For years, camera snappers have relied on pharmacies, service stations and convenience stores to pick up rolls of film for that last minute photo opportunity. Data storage maker SanDisk is hoping to capture that same, albeit digital camera, owner today by supplying low price flash memory cards in the same environment.
The cards, called Shoot & Store, can be in convenience stores within months, said Michael Hornsby, managing director of VME Systems, SanDisk’s Australian distributor.
VME is close to snaring a deal with a large convenience store chain, but did not disclose who that company was.
According to Hornsby the cards will be priced at or around AUD$27.95. The cards currently sell in the US for US$14.99. The cards will be supplied in four formats: CompactFlash, SecureDigital, SmartMedia and Memory Stick Pro.
Although the cards have a mere 32MB or 64MB flash capacity, they will be branded Shoot & Store 50 or Shoot & Store 100, representing the amount of images that can be saved onto the card.
Because the cards are to retail at a low price point, SanDisk has marketed them as ‘Store’ cards to encourage consumers to take the pictures and safe keep them rather than overwrite like they would for a larger memory card. While consumers don’t have to hoard them (the cards are writable), that is how they will be marketed, said Hornsby.
Hornsby said it makes “perfect sense” to get film from convenience stores. Having convenience stores supply digital “film” is the next logical step, given the amount of customers today in possession of digital cameras, he said.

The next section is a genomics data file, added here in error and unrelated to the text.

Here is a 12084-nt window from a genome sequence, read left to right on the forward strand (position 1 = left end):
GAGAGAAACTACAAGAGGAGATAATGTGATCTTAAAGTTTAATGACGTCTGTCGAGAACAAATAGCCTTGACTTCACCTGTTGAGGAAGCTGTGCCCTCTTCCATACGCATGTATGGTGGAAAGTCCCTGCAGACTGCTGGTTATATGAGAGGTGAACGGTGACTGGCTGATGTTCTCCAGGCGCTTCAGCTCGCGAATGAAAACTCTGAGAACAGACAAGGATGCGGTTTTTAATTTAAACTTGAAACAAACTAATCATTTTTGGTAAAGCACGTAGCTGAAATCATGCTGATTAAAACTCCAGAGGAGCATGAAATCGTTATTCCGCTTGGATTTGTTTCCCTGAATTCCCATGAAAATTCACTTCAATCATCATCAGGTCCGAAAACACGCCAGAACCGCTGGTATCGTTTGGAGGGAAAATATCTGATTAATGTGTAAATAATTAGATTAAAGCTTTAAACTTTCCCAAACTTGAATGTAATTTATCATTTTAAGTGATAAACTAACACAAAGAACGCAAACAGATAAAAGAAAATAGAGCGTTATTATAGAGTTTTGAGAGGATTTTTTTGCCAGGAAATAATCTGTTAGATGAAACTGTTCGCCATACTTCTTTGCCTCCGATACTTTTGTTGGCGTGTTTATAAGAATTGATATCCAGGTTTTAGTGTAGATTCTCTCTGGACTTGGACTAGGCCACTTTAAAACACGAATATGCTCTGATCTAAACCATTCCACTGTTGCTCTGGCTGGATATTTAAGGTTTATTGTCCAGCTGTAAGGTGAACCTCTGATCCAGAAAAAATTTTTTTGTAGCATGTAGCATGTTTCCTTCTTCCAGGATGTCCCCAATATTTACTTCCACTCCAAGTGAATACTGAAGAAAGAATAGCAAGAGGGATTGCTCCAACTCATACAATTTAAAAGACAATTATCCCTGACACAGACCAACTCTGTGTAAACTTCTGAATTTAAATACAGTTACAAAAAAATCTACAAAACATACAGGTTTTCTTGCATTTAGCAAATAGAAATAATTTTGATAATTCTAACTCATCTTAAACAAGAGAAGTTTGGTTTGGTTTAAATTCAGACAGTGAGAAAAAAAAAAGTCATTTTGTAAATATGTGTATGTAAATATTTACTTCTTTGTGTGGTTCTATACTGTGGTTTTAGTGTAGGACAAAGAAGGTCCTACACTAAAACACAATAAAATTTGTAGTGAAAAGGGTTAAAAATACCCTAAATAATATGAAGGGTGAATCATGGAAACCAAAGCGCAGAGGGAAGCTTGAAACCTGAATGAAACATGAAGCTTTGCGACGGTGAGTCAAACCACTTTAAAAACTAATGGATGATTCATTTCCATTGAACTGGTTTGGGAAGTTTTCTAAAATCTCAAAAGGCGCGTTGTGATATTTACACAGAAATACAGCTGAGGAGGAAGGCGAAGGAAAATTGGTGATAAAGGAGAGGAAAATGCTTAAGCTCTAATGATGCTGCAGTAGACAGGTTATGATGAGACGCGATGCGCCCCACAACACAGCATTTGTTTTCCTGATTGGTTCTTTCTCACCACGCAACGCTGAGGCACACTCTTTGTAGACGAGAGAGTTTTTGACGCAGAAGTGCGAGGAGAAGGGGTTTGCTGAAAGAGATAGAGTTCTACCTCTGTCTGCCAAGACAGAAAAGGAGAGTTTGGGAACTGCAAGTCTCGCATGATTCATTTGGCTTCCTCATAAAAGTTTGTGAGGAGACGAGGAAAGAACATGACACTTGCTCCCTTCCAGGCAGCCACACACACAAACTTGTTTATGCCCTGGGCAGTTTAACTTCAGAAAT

“The digital world is taking over, so how do we [SanDisk] get into the digital camera space? And switched on retailers say this [Shoot & Store] is a good idea,” he said.
Meanwhile SanDisk has launched its Extreme line of flash storage cards. Available in three formats: CompactFlash, SecureDigital and Memory Stick Pro, the cards are able to write data at 9MBps. Typical SanDisk cards write at 3MBps.
The cards are called Extreme because they are designed to work in temperature ranges from –25 degrees to 85 degrees. For instance, sports photographers at this year's Australian Tennis Open in Melbourne complained that the extreme courtside temperature of up to 50 degrees affected the write speeds to their flash cards. Extreme cards are designed to eliminate this obstacle.
Prices start at AUD$129 for a 256MB CF card while SD and Memory Stick Pro cards range from $149.